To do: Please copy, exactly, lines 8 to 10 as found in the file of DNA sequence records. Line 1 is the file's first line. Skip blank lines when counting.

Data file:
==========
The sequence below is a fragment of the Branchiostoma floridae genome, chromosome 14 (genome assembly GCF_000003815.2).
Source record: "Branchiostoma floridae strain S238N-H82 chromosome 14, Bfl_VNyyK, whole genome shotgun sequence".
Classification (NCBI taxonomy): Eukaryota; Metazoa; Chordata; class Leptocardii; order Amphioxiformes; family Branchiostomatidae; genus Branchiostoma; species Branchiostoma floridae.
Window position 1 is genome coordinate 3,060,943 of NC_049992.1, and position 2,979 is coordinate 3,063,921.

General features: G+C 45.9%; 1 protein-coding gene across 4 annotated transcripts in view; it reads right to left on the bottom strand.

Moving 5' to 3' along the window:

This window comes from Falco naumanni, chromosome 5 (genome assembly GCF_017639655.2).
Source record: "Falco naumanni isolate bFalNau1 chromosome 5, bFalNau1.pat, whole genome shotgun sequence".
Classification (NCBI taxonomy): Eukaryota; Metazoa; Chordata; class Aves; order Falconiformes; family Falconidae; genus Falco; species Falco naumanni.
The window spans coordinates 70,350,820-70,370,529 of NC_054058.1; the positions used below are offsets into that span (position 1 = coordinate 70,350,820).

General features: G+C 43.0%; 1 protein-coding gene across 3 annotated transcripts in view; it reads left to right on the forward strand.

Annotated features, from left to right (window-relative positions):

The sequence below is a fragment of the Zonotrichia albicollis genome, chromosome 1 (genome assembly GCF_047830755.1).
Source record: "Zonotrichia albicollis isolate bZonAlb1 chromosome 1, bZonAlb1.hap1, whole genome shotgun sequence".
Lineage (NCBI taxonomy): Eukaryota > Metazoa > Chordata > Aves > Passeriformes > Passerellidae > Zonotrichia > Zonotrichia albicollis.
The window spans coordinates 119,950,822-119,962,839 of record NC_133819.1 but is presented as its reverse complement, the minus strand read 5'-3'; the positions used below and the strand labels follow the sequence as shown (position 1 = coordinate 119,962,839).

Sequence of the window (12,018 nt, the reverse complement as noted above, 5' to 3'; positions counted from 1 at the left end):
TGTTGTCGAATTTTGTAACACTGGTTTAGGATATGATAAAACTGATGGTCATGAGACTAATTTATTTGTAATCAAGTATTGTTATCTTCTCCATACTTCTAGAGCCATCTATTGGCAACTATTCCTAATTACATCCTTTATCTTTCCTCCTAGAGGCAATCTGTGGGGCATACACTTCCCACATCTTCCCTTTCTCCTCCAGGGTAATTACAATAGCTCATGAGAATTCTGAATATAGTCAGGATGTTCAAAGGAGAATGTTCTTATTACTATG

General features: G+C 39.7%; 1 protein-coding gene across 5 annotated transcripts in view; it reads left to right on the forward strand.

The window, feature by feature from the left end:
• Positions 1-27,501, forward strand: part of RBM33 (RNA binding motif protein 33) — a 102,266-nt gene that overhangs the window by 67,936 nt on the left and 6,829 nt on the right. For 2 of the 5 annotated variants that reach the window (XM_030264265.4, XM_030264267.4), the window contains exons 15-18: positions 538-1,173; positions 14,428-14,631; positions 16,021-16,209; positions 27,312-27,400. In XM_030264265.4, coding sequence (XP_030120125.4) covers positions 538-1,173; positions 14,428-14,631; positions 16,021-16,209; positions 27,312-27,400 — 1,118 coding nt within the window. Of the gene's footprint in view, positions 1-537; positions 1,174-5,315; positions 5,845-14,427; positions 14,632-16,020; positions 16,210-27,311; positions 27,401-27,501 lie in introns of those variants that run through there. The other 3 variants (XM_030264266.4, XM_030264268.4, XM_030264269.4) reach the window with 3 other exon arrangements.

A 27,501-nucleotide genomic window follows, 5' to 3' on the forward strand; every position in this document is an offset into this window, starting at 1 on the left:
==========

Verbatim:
Source record: "Falco naumanni isolate bFalNau1 chromosome 5, bFalNau1.pat, whole genome shotgun sequence".
Classification (NCBI taxonomy): Eukaryota; Metazoa; Chordata; class Aves; order Falconiformes; family Falconidae; genus Falco; species Falco naumanni.
The window spans coordinates 70,350,820-70,370,529 of NC_054058.1; the positions used below are offsets into that span (position 1 = coordinate 70,350,820).